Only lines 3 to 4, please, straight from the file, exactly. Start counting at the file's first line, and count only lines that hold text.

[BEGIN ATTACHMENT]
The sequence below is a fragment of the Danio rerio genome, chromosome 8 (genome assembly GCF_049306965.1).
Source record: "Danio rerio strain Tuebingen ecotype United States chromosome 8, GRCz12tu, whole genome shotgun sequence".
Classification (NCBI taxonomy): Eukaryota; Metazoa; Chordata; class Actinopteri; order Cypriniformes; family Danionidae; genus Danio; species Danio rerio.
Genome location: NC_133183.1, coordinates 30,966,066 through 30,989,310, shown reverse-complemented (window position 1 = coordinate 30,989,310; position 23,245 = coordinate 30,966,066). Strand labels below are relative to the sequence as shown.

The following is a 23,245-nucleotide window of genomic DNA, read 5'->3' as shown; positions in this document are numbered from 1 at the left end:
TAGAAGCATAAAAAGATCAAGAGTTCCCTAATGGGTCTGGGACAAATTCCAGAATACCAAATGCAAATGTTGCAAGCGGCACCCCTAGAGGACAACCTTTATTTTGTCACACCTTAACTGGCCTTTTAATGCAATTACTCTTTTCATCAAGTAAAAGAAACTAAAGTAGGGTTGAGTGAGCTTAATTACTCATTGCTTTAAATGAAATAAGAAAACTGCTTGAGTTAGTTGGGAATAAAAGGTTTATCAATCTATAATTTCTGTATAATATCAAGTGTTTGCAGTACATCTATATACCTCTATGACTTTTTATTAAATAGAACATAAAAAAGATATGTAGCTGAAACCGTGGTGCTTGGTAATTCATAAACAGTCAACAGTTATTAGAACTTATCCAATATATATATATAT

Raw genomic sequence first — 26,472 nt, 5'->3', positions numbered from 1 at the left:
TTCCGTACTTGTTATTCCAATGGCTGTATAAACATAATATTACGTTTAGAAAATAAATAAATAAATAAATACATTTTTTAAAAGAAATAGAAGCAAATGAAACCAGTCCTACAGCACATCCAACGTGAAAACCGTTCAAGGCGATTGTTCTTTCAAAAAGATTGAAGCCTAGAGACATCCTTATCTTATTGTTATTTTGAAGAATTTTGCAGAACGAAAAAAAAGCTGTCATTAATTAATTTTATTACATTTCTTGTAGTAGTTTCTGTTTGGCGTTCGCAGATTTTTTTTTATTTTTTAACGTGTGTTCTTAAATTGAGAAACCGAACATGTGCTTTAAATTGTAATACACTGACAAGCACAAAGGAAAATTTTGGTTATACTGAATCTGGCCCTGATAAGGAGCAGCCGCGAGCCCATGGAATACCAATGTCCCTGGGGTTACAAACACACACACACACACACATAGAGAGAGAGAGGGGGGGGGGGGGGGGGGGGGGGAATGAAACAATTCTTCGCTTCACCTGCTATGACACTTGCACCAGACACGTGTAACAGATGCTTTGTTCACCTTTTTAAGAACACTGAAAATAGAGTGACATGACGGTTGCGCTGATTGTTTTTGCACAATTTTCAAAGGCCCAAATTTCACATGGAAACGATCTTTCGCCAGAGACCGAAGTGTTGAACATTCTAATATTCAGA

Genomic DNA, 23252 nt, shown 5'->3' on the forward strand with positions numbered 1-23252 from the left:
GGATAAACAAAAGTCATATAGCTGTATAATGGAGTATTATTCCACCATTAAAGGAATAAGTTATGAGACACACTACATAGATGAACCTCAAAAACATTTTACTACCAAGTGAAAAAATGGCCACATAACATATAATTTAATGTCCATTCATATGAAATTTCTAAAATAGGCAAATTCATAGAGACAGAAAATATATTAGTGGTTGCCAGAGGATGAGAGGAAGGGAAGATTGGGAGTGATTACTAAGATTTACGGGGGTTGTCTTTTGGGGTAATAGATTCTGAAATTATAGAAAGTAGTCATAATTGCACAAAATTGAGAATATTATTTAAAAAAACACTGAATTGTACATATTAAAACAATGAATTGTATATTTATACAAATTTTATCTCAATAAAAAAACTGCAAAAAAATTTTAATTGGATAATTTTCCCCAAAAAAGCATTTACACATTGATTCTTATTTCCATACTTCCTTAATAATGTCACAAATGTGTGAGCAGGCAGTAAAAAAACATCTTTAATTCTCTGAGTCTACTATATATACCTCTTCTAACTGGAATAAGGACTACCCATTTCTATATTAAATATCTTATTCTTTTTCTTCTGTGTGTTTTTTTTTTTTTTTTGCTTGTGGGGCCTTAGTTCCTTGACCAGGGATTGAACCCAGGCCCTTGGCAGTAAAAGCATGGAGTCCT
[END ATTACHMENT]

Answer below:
Classification (NCBI taxonomy): Eukaryota; Metazoa; Chordata; class Actinopteri; order Cypriniformes; family Danionidae; genus Danio; species Danio rerio.
Genome location: NC_133183.1, coordinates 30,966,066 through 30,989,310, shown reverse-complemented (window position 1 = coordinate 30,989,310; position 23,245 = coordinate 30,966,066). Strand labels below are relative to the sequence as shown.